Automated transport systems involve the application of modes of transport that function automatically, without human intervention.
The constantly evolving digital connection of persons and machines requires powerful networks and a corresponding infrastructure.
Autonomous traffic means a heavy load on the network resulting from many sensors that capture and transfer data nonstop. 5G telecommunication networks are 100 times faster than 4G networks and have a latency time ten times shorter.
The government of the Grand-Duchy of Luxembourg has presented a plan for the national introduction of 5G technology and will include areas that make possible broad-scale logistical and industrial projects.
For road traffic, automated driving depends on communication between vehicles (V2V) and communication between vehicles and infrastructures (V2I). Many systems of sensors (radar, lidar and sonar) attached on vehicles make V2I and V2V communication possible. (When a sensor automatically recognizes a red light, for example, the automobile will stop).
Vehicles equipped with a specialized communication system can exchange information with each other. (In the case of traffic congestion, for example, a vehicle following another is alerted by the vehicle in front and will automatically slow down).
Applications for the mobility of persons are different from logistical applications used in industrial zones, business parks and inter-modal transportation terminals that are easier to put in place with fewer regulatory constraints before an application on the road network is expected.
Fully autonomous trucks are already used on private land, but use on public highways is only authorized for specific projects with the presence of an accompanying person.
Different types of tractors can handle repetitive routes and short distances to transport large heavy loads in autonomous mode, in particular in port areas, logistical centres and factories. The principle of these utility vehicles is identical to that of autonomous automobiles.
The railway sector can utilise various technical systems, as in all transport sectors. Driverless trains have many technical systems that enable autonomous operation.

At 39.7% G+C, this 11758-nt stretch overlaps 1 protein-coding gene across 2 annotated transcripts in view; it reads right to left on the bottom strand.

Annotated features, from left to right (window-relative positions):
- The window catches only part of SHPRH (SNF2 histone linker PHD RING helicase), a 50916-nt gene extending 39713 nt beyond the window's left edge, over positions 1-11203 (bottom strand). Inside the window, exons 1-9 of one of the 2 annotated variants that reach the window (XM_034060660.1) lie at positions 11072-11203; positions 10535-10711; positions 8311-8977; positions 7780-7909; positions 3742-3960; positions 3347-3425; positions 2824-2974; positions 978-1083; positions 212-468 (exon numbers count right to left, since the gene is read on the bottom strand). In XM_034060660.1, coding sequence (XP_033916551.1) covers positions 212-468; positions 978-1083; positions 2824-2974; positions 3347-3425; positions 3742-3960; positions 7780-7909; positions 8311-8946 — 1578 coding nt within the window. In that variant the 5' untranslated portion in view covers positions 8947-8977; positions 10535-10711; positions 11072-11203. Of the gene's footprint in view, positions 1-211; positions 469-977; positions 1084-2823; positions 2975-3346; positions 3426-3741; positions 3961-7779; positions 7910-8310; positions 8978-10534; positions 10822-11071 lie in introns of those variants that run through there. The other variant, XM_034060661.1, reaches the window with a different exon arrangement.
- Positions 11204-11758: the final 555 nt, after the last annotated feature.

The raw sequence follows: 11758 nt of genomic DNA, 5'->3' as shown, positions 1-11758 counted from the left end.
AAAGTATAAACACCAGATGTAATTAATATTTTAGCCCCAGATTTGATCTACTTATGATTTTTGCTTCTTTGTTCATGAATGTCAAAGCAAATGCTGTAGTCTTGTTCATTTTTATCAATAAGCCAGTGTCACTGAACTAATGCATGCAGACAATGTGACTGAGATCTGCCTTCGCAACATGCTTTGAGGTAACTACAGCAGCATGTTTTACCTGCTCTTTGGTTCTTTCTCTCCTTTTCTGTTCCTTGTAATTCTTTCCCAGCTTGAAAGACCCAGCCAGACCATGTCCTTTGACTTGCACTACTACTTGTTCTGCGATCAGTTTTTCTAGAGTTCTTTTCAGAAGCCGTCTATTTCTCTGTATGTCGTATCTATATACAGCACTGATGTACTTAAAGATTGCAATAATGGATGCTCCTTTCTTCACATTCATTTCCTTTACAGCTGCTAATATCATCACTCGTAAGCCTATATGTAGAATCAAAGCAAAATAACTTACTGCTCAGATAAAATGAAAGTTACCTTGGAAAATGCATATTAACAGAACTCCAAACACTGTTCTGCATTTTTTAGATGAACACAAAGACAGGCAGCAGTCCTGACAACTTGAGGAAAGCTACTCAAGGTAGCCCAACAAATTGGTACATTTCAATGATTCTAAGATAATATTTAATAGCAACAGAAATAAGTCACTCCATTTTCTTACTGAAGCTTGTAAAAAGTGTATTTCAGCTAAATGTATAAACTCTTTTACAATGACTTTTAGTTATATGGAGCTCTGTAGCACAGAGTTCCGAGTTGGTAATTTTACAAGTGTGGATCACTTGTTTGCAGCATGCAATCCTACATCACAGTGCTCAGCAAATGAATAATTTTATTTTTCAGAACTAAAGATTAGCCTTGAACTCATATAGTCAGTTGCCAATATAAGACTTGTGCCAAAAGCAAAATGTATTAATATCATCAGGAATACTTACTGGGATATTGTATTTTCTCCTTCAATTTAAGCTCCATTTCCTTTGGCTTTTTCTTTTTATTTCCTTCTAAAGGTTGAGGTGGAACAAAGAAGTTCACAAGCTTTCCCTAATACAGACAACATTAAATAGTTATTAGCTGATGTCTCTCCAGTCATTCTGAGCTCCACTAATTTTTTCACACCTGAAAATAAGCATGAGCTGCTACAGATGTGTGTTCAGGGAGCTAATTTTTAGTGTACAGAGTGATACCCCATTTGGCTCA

These systems have already existed for a while, but they are constantly evolving. The locomotive autonomously pulls all of the train cars. Some improvements on railways are still possible, for example for the detection of damaged cars. This is accomplished by attaching sensors to each car, that are able to detect collisions and potential damage.
Concerning river transport, the Central Commission for Navigation on the Rhine (CCNR) is developing the definitions for levels of automation. The roadmap of the CCNR foresees full automation of river transport in the next 15 years. A large number of sensors will monitor vessels, and propulsion is expected to function without human intervention. Vessels can already automatically navigate by following a preprogramed path, but a vessel pilot is still mandatory.
Aviation is already highly automated by the use of automatic pilot systems in flight and, take-off and landing assistance systems are also used, but a human pilot and a co-pilot are still required to intervene if necessary and in the difficult phases of flight.
In the aeronautics domain, transport by drones has potential for the delivery of small volumes, for example, medical packages. A uniform European legal framework is being developed to regulate professional operations and the transport of goods using drones. The next steps will include the regulation of complex operations including automation of drones.